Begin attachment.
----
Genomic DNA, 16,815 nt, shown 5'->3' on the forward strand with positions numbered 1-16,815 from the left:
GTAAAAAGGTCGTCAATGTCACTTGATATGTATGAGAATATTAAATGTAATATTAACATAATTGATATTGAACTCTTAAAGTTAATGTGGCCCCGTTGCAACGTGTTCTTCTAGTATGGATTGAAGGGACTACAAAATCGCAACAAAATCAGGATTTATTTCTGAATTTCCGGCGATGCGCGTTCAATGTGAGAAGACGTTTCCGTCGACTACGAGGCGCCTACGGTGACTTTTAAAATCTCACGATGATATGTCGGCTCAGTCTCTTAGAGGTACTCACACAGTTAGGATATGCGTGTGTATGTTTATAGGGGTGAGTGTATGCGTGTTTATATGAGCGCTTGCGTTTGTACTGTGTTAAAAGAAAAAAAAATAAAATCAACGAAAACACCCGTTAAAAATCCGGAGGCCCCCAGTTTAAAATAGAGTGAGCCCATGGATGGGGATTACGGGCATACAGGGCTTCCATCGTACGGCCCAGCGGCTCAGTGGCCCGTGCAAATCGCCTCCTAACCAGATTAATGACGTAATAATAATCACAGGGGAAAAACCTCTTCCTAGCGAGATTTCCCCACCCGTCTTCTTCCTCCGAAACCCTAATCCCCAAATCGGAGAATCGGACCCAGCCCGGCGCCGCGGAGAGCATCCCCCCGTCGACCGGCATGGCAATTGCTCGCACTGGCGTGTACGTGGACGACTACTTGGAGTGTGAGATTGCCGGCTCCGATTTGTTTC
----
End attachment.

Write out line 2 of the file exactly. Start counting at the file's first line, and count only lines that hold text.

GTAAAAAGGTCGTCAATGTCACTTGATATGTATGAGAATATTAAATGTAATATTAACATAATTGATATTGAACTCTTAAAGTTAATGTGGCCCCGTTGCAACGTGTTCTTCTAGTATGGATTGAAGGGACTACAAAATCGCAACAAAATCAGGATTTATTTCTGAATTTCCGGCGATGCGCGTTCAATGTGAGAAGACGTTTCCGTCGACTACGAGGCGCCTACGGTGACTTTTAAAATCTCACGATGATATGTCGGCTCAGTCTCTTAGAGGTACTCACACAGTTAGGATATGCGTGTGTATGTTTATAGGGGTGAGTGTATGCGTGTTTATATGAGCGCTTGCGTTTGTACTGTGTTAAAAGAAAAAAAAATAAAATCAACGAAAACACCCGTTAAAAATCCGGAGGCCCCCAGTTTAAAATAGAGTGAGCCCATGGATGGGGATTACGGGCATACAGGGCTTCCATCGTACGGCCCAGCGGCTCAGTGGCCCGTGCAAATCGCCTCCTAACCAGATTAATGACGTAATAATAATCACAGGGGAAAAACCTCTTCCTAGCGAGATTTCCCCACCCGTCTTCTTCCTCCGAAACCCTAATCCCCAAATCGGAGAATCGGACCCAGCCCGGCGCCGCGGAGAGCATCCCCCCGTCGACCGGCATGGCAATTGCTCGCACTGGCGTGTACGTGGACGACTACTTGGAGTGTGAGATTGCCGGCTCCGATTTGTTTC